Travel Journal #8 – Adventures in Paris

Napoleon III ApartmentsWe’re back from Paris, the City of Love. It’s home to the Louvre, Notre Dame Cathedral, Arc de Triomphe, and most famously of all — the Eiffel Tower. We spent a total of four days in Paris, and the amount of free time that we had balanced out perfectly with our group outings. We had one group meal together our first night in Paris, went to the Palace of Versailles as a group on Saturday, and then went on a cruise on the Seine River on Sunday night. Apart from those three things, we were free to discover Paris on our own. I had been to Paris once before in 2006, but I was part of a large group that rode around on big busses throughout the city. So, navigation and sightseeing was all planned out for us. And since the group I was travelling with in 2006 was mostly 16- and 17-year-olds, having our every move planned ahead of time was for the best. However, this time around we were on our own, which made it a truly wonderful adventure.Eiffel Tower
After living in London where the public transport is incredibly easy to understand, navigating Paris via their metro system can be a bit intimidating at first, especially when everything is in French. But we quickly got the hang of the Metro and found ourselves buzzing around Paris before we knew it.
On Friday, a couple of friends and I went to the Louvre Museum. This is, of course, a must-see for any visitor to Paris. And the place was absolutely packed. I saw the Mona Lisa, Winged Victory of Samothrace (the 2nd century B.C. marble sculpture of the Greek goddess Nike), the Napoleon III Apartments, and sculptures by Michelangelo, among many other things. It was humanities class all over again, but this time in person. The museum was wonderfully overwhelming. Trish, Leah, and I spent about 2 hours at the Louvre before heading back to the hostel to get ready for dinner.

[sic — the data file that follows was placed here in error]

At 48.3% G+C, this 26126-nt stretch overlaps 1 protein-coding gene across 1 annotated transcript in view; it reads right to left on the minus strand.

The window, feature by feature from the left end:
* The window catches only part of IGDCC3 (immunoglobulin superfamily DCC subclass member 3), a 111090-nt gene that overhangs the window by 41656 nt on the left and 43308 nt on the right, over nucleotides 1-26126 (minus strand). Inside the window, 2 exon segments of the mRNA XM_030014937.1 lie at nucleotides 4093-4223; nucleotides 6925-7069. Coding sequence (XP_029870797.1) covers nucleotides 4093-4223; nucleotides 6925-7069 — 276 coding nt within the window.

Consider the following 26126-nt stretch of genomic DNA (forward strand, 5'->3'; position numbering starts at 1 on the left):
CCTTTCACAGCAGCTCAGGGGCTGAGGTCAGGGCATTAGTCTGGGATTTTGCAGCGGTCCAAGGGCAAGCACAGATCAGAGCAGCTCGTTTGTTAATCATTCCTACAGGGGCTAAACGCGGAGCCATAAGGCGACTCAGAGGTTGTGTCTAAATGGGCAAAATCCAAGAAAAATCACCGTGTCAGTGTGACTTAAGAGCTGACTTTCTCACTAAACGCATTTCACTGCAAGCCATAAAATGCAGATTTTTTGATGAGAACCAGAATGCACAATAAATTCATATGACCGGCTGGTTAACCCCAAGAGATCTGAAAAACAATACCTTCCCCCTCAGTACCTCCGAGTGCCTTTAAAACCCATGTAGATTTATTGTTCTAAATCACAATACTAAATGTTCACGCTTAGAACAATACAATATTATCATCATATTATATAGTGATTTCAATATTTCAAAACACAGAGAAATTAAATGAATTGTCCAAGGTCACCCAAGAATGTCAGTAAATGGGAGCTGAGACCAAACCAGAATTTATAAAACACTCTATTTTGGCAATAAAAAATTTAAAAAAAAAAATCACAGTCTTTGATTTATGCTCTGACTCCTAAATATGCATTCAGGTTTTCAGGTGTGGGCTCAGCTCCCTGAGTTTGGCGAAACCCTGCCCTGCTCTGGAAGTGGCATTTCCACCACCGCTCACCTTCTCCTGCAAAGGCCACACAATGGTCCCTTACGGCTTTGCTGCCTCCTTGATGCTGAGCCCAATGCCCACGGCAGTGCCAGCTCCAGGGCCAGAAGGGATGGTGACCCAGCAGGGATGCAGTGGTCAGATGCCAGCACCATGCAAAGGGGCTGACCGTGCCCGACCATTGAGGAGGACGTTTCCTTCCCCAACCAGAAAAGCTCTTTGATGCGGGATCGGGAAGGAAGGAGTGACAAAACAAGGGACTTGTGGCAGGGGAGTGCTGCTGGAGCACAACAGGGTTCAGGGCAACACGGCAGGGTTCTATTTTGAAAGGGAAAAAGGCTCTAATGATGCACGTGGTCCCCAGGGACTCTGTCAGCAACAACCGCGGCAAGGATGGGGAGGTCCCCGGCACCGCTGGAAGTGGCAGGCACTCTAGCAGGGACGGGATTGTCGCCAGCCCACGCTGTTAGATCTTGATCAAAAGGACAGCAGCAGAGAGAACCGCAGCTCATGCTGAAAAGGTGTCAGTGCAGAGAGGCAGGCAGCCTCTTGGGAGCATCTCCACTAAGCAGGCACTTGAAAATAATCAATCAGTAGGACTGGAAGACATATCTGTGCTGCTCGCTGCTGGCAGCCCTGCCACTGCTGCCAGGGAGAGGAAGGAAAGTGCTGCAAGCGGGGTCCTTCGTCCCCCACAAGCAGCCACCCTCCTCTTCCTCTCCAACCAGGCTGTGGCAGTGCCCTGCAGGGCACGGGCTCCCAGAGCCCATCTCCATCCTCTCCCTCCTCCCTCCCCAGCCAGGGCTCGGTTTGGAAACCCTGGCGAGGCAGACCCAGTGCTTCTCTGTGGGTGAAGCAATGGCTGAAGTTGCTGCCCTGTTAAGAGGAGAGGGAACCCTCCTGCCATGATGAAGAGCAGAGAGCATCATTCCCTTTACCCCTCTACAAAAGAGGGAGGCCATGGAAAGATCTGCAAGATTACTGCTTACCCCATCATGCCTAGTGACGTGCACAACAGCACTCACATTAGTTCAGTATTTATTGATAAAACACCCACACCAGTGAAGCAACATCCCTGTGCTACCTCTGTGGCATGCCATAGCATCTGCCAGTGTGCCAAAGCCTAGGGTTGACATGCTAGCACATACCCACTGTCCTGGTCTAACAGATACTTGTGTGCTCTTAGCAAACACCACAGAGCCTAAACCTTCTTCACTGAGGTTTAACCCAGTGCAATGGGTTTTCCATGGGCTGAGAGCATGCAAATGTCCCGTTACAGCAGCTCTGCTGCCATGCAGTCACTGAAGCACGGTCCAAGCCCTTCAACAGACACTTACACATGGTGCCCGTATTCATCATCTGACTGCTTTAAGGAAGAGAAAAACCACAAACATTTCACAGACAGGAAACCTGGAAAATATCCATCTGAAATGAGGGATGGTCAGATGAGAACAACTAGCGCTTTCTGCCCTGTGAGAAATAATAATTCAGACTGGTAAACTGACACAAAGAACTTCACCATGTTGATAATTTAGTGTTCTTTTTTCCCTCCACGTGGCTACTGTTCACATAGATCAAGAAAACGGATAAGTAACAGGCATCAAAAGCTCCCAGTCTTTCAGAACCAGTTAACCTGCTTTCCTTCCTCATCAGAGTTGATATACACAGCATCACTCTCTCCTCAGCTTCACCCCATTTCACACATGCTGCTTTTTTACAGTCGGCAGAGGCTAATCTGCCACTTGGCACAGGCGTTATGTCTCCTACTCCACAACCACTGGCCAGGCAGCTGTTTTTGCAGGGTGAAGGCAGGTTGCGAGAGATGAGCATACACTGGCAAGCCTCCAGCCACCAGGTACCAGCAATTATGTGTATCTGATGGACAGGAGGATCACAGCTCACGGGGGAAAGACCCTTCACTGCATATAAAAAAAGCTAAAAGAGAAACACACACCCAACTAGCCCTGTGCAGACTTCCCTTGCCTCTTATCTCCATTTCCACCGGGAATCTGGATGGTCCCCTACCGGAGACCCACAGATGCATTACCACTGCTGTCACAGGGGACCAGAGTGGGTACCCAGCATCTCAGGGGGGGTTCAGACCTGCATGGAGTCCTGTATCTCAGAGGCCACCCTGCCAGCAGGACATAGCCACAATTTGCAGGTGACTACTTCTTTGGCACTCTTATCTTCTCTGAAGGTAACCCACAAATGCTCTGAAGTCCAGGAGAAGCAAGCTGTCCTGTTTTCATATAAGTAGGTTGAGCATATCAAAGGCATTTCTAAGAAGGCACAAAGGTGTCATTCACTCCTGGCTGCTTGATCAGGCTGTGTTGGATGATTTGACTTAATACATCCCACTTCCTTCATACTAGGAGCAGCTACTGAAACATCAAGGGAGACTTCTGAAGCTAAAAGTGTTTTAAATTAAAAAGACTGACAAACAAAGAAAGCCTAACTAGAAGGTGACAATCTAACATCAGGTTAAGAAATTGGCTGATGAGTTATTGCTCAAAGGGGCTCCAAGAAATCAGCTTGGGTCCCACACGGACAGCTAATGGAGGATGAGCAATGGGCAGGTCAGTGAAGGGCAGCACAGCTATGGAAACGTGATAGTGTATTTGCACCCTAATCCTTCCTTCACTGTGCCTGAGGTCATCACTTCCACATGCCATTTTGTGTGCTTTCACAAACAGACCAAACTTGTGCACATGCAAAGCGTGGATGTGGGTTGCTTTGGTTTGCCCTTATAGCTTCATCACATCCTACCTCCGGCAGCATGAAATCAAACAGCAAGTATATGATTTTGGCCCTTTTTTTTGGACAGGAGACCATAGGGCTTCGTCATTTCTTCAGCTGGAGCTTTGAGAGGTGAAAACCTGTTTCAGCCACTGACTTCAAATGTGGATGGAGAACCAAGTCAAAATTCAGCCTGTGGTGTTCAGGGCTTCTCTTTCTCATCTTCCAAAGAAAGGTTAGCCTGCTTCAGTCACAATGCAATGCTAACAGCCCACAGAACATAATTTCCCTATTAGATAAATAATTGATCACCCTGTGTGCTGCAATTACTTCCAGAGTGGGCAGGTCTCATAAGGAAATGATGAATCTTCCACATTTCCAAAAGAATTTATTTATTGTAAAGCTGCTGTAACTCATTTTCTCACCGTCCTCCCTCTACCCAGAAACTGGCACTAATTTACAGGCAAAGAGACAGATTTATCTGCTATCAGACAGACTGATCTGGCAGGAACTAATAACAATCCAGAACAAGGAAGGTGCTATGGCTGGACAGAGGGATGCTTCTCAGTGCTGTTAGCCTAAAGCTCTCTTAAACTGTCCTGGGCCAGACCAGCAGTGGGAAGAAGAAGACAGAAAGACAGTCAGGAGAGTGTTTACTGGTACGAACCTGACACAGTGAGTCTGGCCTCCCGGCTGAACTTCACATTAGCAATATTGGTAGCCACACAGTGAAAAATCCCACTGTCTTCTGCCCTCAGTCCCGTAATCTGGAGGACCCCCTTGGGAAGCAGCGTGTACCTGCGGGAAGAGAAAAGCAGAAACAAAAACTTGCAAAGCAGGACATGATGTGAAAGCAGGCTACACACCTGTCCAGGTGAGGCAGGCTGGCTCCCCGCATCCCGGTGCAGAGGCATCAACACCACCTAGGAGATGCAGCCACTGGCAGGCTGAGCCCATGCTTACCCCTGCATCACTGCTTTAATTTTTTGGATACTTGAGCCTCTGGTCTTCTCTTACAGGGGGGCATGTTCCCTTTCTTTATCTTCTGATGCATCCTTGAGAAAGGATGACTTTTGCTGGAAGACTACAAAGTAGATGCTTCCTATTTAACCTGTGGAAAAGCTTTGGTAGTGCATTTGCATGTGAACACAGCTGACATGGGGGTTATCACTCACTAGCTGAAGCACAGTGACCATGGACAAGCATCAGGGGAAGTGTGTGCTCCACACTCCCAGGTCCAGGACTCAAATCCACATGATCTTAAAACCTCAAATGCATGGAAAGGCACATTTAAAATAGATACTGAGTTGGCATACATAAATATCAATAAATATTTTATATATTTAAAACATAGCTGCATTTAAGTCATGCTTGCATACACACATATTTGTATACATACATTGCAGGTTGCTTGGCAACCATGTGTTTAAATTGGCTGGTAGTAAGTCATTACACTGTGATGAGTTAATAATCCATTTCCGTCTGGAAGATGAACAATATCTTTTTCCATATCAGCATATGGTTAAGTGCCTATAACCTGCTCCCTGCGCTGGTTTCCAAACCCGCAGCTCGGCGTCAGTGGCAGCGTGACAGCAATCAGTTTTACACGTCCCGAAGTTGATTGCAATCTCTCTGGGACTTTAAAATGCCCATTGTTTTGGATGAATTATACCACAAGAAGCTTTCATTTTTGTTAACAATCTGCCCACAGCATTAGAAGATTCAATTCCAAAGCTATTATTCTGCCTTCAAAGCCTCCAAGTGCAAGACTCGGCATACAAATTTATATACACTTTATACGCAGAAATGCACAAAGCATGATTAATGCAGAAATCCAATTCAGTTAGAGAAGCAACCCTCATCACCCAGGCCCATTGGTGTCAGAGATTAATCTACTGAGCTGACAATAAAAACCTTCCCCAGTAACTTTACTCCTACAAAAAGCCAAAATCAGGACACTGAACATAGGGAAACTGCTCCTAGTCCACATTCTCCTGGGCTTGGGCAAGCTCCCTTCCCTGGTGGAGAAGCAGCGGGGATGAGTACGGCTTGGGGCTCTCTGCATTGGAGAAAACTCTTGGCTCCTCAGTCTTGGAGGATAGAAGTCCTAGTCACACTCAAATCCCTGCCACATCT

Our group meal that we had on Friday night wasn’t my favorite of all of the meals that we’ve had. But the group meals that we have had during this term are one of my favorite things about studying aboard. It’s been amazing to watch how our London family dynamics have really played out so well. Though I was optimistic about our group dynamics from the start of this term, I have to admit that things have gone even more smoothly than I had expected. And I think that the group meals played a big part in maintaining and enhancing those family-like relationships. Adventures are fantastic but I think that it’s the people you’re with who transform an ordinary experience into something that words really can’t quite describe. And this group of people has definitely made this trip indescribable. Okay, thanks for sticking with me through that mushiness.
Hotel BalzacSo, what else happened in Paris? Read on.
On Saturday morning we were up bright and early, and headed out to the Palace of Versailles. It was an incredible palace, superbly decorated and absolutely gigantic in size. It really boggles me to think how folks called this place home. While I’m sure it was a lovely place to live, I don’t feel that I could have handled it. The entire place is a bit too extravagant for me. Unfortunately, I didn’t venture out into the gardens, which I heard were magnificent. Maybe next time…